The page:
Ultimately it is the governing body that is responsible for school food provision, and ensuring the food meets the statutory school food standards.
There are many resources available to assist schools to develop a positive school food culture. For further information please visit: schoolfoodplan.com
The importance of water
It’s important to drink plenty of water, especially when exercising. The body loses around 1.8 litres of water daily, so you should aim to drink 6-8 glasses a day.
Water makes up around 50-75% of your total body weight and not drinking enough can cause headaches, tiredness, and loss of concentration. This can really affect young people in an educational setting.
Water, lower-fat milk, and lower-sugar or sugar-free drinks including tea and coffee all count. Fruit juice and smoothies also count towards your fluid consumption but they contain free sugars that can damage teeth, so limit these drinks to a combined total of 150ml per day.
It is advised that you drink around 1.8 litres of water a day, which can seem like a lot but spread over a whole day it is easy to achieve. A lot of schools encourage their pupils to carry a bottle of water around during the school day.
Concerns about weight
Obesity is on the increase and if a child is obese now they are more likely to become an obese adult, which could lead to illness and disease. If you know your height and the weight you can work out your Body Mass Index (BMI), which can give you an idea of where your weight puts you and whether you may be overweight. BMI is the scale used for the National Child Measurement Programme which takes place annually in schools.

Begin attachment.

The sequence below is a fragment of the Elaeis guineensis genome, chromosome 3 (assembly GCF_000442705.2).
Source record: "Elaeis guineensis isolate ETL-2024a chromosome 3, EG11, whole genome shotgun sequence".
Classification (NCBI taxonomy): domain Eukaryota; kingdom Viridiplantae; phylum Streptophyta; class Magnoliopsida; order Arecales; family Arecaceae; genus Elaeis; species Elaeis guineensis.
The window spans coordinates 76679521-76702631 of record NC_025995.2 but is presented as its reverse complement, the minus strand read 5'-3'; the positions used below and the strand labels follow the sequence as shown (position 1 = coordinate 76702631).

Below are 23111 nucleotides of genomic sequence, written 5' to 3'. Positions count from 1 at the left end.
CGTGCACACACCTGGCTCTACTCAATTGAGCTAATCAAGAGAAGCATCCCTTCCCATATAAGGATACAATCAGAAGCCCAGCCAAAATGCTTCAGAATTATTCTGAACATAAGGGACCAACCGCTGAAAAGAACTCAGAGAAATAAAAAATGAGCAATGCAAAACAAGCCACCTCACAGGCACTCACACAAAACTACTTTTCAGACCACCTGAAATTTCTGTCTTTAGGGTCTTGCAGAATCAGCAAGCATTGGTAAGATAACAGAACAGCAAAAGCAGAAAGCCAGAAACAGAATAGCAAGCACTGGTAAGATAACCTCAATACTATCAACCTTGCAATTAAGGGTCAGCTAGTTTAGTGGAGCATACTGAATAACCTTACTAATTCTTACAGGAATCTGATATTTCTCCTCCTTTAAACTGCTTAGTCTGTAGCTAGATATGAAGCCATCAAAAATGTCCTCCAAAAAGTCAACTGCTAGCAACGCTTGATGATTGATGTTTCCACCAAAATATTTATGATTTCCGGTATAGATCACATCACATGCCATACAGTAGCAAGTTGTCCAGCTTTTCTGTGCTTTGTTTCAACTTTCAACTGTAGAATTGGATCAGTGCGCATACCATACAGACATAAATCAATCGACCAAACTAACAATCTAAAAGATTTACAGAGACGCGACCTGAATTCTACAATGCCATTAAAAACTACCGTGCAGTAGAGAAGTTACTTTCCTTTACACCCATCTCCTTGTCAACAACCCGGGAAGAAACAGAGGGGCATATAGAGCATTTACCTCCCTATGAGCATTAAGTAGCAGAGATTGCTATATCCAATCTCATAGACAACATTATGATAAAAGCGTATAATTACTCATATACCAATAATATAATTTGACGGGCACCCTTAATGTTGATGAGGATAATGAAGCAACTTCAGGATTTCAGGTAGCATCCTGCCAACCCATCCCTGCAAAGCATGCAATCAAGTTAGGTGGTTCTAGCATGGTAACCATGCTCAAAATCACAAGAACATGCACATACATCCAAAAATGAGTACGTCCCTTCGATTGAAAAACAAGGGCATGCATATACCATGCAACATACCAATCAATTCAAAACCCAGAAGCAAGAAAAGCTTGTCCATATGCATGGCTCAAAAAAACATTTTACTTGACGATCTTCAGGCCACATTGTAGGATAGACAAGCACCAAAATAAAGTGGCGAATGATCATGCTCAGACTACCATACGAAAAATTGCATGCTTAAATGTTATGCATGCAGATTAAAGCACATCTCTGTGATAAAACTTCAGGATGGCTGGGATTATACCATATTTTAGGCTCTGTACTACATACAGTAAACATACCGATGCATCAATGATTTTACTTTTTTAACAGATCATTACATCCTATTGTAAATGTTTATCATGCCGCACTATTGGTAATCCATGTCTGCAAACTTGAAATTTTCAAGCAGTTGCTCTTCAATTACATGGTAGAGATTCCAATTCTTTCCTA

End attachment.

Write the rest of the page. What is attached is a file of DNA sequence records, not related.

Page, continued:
Obesity can result in diabetes, heart disease, certain cancers, and many other illnesses so it is always a good idea to get checked out by your doctor. You should also try your best to combine a balanced diet with regular exercise. Eating more fruit and vegetables along with slow-release carbohydrates such as wholemeal bread and potatoes will help you feel full whilst keeping calories down.
There is support available in Buckinghamshire for children and young people that are overweight or obese.
1 in 3 children in Buckinghamshire is currently overweight or very overweight, and for these children and their families MEND (Mind, Exercise, Nutrition, Do it!) is a fun way to learn about becoming fit and healthy.
Spark is a FREE 10-week group programme for children aged 7-13 and their families. The programme consists of fun games and activities helping families make small changes for a BIG difference. You will learn how to make healthier food choices and how to achieve and maintain a healthy weight, whilst become more active.
Spark empowers families to make sustainable changes towards a healthier lifestyle.
Spark sessions are held in a range of locations across Bucks and are held during the early evening and weekends.
Find out more and enroll with Spark
Overweight young people can also experience emotional difficulties. If you know a young person would benefit from speaking to someone either online, on the phone, or in person, let them know about the free Buckinghamshire counseling service.
PSHE and teaching about Health, Wellbeing, and Healthy Eating
Health Education is now statutory for years 1 – 11 and is a key part of PSHE. The link below provides an overview of strands from the PSHE Association which address healthy eating through the PSHE curriculum.